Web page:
Blindly parroting information until it’s embedded should be a relic of the past, especially in a group learning environment where everybody learns at a different pace. Mobile-based microlearning and spaced repetition tailor learning and rote memorization-based content to an individual’s own pace, which makes it much more effective.
What is microlearning?
A major limitation of rote memorization is that the content has to be small to be practical for repeated learning. The human short-term memory can only hold up to five pieces of new information before it gets overwritten or pushed out. By sticking to short, bite-sized chunks of highly-targeted, topical information, there’s a dramatically better chance of that knowledge becoming embedded. This process is called, “microlearning.”
Microlearning is the breaking down of information into topical, bite-sized chunks. By interacting with these highly-targeted learning bursts, lessons become much easier to digest, and the likelihood of knowledge retention is increased.
Microlearning courses are easier to develop, update, and distribute compared to traditional eLearning courses, and completion rates are dramatically higher. That’s why the compact nature of microlessons means microlearning is a great enhancer of other techniques such as spaced repetition and just-in-time training.
What is Spaced Repetition?
Spaced repetition (also known as distributed practice) takes rote memorization to the next level. It came from Hermann Ebbinghaus’ 1885 publication, “Memory: A Contribution to Experimental Psychology,” which describes the Forgetting Curve. This demonstrated how quickly knowledge is forgotten over time without a revision. But, it also demonstrates how revision at increasing intervals helps embed knowledge better in the memory. The most effective intervals that defined the optimal spaced repetition schedule would later be described by P.A. Wozniak who developed an algorithm called SuperMemo-2 (or SM-2).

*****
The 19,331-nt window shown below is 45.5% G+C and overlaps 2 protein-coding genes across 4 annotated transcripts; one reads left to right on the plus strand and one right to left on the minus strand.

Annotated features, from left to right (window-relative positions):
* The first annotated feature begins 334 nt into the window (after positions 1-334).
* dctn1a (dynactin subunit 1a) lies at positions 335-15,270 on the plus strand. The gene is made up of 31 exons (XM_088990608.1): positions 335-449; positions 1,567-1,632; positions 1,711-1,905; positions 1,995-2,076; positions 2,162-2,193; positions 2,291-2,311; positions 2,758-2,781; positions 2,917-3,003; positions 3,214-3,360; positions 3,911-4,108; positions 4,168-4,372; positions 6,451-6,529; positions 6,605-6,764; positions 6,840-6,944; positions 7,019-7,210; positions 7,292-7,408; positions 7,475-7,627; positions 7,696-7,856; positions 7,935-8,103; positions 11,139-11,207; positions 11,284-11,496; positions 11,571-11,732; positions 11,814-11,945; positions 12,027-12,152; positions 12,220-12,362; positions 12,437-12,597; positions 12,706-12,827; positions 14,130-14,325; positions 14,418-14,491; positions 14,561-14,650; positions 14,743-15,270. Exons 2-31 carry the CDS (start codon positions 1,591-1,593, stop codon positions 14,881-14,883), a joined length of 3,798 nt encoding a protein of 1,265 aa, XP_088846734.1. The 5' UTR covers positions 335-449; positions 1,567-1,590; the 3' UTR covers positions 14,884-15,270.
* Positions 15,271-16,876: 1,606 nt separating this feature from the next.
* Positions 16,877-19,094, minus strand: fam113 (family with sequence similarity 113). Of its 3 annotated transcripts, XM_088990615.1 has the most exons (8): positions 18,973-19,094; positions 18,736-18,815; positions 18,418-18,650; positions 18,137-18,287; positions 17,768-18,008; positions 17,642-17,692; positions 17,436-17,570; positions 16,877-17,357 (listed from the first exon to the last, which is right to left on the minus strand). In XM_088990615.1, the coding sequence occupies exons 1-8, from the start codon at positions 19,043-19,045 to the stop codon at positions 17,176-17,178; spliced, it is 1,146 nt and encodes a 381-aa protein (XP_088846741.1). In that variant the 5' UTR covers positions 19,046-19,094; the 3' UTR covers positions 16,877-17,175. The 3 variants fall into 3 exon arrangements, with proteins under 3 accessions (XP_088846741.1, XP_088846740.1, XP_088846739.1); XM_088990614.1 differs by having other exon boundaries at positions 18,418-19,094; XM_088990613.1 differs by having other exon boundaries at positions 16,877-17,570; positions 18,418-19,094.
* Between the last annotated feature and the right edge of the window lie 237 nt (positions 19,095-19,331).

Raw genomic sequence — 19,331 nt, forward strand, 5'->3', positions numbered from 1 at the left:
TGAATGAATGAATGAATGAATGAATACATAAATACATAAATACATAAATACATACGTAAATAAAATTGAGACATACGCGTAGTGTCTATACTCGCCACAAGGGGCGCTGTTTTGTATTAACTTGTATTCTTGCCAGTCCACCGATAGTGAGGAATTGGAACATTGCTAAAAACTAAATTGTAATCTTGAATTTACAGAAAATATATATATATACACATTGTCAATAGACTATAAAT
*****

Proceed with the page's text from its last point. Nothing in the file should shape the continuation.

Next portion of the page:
Adding the use of smartphones with spaced repetition, rote memorization evolves and transforms into a better type of learning. Using phones to deliver and access training content in this way is highly effective because learners can access it on their own time, wherever they are. The technology then enhances rote memorization by focusing only on the content that a learner is struggling with – i.e., it remembers which answers a learner got right, as well as automatically working out the schedule required to perform the revision.
EdApp implements spaced repetition into their learning system with their feature, Brain Boost. Using the principles of the ‘Forgetting Curve’ – where learners will forget more than half of newly learned material within 20 minutes after a lesson ends – Brain Boost makes sure that your learners are only spending time on areas where they need further development.
EdApp is a mobile learning management system designed for today’s digital habits, delivering more engaging and effective micro-learning directly to learners anytime and anywhere.